– About 6.5% of paved U.S. roads use rigid pavement

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Flexible Pavement

Structure

Surface course

Base course

Subbase course

Subgrade

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Types of Flexible Pavement
Dense-graded
Open-graded Gap-graded

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Flexible Pavement – Construction
FYI – NOT TESTABLE

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Rigid Pavement

Structure

Surface course

Base course

Subbase course

Subgrade

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Types of Rigid Pavement

Jointed Plain Concrete Pavement (JPCP)

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Types of Rigid Pavement

Continuously Reinforced Concrete
Pavement (CRCP)
Photo from the Concrete Reinforcing Steel Institute

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Rigid Pavement – Construction
Slipform
Fixed form
FYI – NOT TESTABLE

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Pavement Design

Several typical methods

Design catalog

Empirical
• 1993 AASHTO method

Mechanistic-empirical
• New AASHTO method (as yet unreleased)

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Design Catalog
Example design catalog from the Washington Asphalt
Pavement Association (WAPA) for residential streets

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Empirical

1993 AASHTO Flexible Equation

1993 AASHTO Rigid Equation
( ) ( )
( )
( ) 07 . 8 log 32 . 2
1
1094
40 . 0
5 . 1 5 . 4
log
20 . 0 1 log 36 . 9 log
10
19 . 5
10
10 18 10
− × +
+
+

,
`

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|


+ − + × + × ·
R o R
M
SN
PSI
SN S Z W
( ) ( )
( )
( )
( ) ( ) ( )
( )
]
]
]
]
]
]
]
]
]
]
]
]

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`

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− ′
× − +
+
×
+

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+ − + × + × ·
25 . 0
75 . 0
75 . 0
10
46 . 8
7
10
10 18 10
42 . 18
63 . 215
132 . 1
log 32 . 0 22 . 4
1
10 624 . 1
1
5 . 1 5 . 4
log
06 . 0 1 log 35 . 7 log
k
E
D J
D C S
p
D
PSI
D S Z W
c
d c
t o R

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Terms – Flexible

W
18
(loading)
– Predicted number of ESALs over the pavement’s life.
• SN (structural number)
– Abstract number expressing structural strength

SN = a
1
D
1
+ a
2
D
2
m
2
+ a
3
D
3
m
3
+ …
• ΔPSI (change in present serviceability index)
– Change in serviceability index over the useful pavement life
– Typically from 1.5 to 3.0

M
R
(subgrade resilient modulus)
– Typically from 3,000 to 30,000 psi (10,000 psi is pretty good)

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Terms – Rigid

D (slab depth)

Abstract number expressing structural strength
– SN = a
1
D
1
+ a
2
D
2
m
2
+ a
3
D
3
m
3
+ …
• S’
c
(PCC modulus of rupture)

A measure of PCC flexural strength
– Usually between 600 and 850 psi
• C
d
(drainage coefficient)
– Relative loss of strength due to drainage characteristics
and the total time it is exposed to near-saturated conditions

Usually taken as 1.0

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Terms – Rigid
• J (load transfer coefficient)
– Accounts for load transfer efficiency
– Lower J-factors = better load transfer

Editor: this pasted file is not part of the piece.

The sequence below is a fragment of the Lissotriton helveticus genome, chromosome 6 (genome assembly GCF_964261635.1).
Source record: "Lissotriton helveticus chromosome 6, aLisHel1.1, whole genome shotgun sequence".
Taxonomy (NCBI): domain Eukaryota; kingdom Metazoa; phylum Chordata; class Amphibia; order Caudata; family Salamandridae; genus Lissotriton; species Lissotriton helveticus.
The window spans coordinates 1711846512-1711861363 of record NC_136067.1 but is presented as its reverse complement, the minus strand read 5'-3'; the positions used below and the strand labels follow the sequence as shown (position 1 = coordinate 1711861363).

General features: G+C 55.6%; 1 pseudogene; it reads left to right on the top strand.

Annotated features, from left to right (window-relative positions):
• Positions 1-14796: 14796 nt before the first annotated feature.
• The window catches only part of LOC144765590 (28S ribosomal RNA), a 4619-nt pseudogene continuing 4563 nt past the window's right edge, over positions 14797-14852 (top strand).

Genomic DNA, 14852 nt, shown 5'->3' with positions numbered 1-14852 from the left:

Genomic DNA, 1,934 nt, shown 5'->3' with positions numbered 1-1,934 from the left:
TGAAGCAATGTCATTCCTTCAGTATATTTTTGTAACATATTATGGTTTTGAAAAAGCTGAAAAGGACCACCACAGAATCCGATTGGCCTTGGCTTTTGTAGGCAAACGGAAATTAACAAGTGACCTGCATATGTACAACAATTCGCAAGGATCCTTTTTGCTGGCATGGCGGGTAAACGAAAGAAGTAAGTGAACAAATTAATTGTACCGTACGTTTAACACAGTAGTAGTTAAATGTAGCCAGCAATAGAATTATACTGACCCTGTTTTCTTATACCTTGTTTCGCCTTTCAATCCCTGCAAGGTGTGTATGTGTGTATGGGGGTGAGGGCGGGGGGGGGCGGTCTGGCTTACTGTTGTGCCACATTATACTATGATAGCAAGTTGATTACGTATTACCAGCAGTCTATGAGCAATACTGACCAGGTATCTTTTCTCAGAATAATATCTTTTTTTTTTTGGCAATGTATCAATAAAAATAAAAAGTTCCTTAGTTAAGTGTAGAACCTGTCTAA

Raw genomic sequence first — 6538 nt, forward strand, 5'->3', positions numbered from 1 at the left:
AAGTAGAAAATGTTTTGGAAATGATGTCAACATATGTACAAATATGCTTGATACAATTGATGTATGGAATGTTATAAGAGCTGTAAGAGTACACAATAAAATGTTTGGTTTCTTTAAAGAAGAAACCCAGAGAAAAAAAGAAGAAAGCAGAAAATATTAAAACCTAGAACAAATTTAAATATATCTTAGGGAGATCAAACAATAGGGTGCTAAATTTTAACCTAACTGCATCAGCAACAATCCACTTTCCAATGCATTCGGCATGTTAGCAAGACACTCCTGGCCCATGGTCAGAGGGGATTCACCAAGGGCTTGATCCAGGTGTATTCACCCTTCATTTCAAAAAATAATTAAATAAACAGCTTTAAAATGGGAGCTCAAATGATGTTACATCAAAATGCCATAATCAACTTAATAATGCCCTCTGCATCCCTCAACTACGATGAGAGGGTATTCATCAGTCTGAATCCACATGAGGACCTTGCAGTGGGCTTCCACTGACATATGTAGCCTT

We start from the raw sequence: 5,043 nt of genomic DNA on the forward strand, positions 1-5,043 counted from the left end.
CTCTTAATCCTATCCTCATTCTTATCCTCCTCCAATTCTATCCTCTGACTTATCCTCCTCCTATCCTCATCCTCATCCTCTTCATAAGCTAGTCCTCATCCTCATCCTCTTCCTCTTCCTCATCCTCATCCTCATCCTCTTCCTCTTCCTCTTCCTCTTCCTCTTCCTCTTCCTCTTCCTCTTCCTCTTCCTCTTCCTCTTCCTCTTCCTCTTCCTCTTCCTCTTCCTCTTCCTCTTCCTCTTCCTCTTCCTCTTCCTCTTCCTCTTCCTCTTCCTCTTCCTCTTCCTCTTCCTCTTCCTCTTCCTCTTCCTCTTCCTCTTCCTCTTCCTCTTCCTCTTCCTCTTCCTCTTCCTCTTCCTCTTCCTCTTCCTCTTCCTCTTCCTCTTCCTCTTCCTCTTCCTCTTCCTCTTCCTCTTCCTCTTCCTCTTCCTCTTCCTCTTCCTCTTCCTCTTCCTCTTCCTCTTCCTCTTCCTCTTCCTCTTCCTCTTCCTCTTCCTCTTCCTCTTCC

– Between 3.8 (undoweled JPCP) and 2.3 (CRCP with tied shoulders)

E
c
(PCC elastic modulus)
– 4,000,000 psi is a good estimate
• k (modulus of subgrade reaction)
– Estimates the support of the PCC slab by the underlying layers
– Usually between 50 and 1000 psi/inch

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Reliability
X = Probability distribution of stress
(e.g., from loading, environment, etc.)
Y = Probability distribution of strength
(variations in construction, material, etc.)
P
r
o
b
a
b
i
l
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t
y
Stress/Strength
Reliability = P [Y > X] [ ] ( ) ( ) dx dy y f x f X Y P
x
y x ]
]
]

· >
∫ ∫
∞ ∞
∞ −

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WSDOT Flexible Table

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WSDOT Rigid Table

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Design Utilities
From the WSDOT Pavement Guide Interactive
http://guides.ce.washington.edu/uw/wsdot

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New AASHTO Method

Mechanistic-empirical

Can use load spectra (instead of ESALs)

Computationally intensive

Rigid design takes about 10 to 20 minutes

Flexible design can take several hours

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Design Example – Part 1
A WSDOT traffic count on Interstate 82 in Yakima gives the following
numbers:
Parameter Data WSDOT Assumptions
AADT 18,674 vehicles
Singles 971 vehicles 0.40 ESALs/truck
Doubles 1,176 vehicles 1.00 ESALs/truck
Trains 280 vehicles 1.75 ESALs/truck
Assume a 40-year pavement design life with a 1% growth rate
compounded annually. How many ESALs do you predict this pavement
will by subjected to over its lifetime if its lifetime were to start in the same
year as the traffic count?
( ) ( )
i
i P
Total
n
1 1 − +
·

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Design Example – Part 2
Design a flexible pavement for this number of ESALs using (1) the
WSDOT table, and (2) the design equation utility in the WSDOT
Pavement Guide Interactive. Assume the following:
•Reliability = 95% (Z
R
= -1.645 , S
0
= 0.50)
•ΔPSI = 1.5 (p
0
= 4.5, p
t
= 3.0)
•2 layers (HMA surface and crushed stone base)
HMA coefficient = 0.44, minimum depth = 4 inches
Base coefficient = 0.13, minimum depth = 6 inches
Base M
R
= 28,000 psi
•Subgrade M
R
= 9,000 psi